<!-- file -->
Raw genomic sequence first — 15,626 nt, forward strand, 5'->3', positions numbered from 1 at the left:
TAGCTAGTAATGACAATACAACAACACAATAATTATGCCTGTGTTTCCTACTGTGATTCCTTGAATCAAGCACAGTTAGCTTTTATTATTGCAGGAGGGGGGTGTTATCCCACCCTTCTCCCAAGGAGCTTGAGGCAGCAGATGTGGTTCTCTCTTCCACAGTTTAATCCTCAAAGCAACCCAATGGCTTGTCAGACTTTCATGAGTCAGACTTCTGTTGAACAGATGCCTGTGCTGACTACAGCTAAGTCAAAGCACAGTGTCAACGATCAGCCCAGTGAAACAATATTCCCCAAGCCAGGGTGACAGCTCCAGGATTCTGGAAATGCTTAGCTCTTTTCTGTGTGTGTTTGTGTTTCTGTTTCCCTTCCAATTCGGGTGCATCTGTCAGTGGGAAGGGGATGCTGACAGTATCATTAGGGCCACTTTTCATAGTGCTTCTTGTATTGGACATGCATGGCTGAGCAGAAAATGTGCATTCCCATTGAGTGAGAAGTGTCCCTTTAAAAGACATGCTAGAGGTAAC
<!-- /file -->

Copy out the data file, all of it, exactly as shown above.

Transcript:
Raw genomic sequence first — 15,626 nt, forward strand, 5'->3', positions numbered from 1 at the left:
TAGCTAGTAATGACAATACAACAACACAATAATTATGCCTGTGTTTCCTACTGTGATTCCTTGAATCAAGCACAGTTAGCTTTTATTATTGCAGGAGGGGGGTGTTATCCCACCCTTCTCCCAAGGAGCTTGAGGCAGCAGATGTGGTTCTCTCTTCCACAGTTTAATCCTCAAAGCAACCCAATGGCTTGTCAGACTTTCATGAGTCAGACTTCTGTTGAACAGATGCCTGTGCTGACTACAGCTAAGTCAAAGCACAGTGTCAACGATCAGCCCAGTGAAACAATATTCCCCAAGCCAGGGTGACAGCTCCAGGATTCTGGAAATGCTTAGCTCTTTTCTGTGTGTGTTTGTGTTTCTGTTTCCCTTCCAATTCGGGTGCATCTGTCAGTGGGAAGGGGATGCTGACAGTATCATTAGGGCCACTTTTCATAGTGCTTCTTGTATTGGACATGCATGGCTGAGCAGAAAATGTGCATTCCCATTGAGTGAGAAGTGTCCCTTTAAAAGACATGCTAGAGGTAAC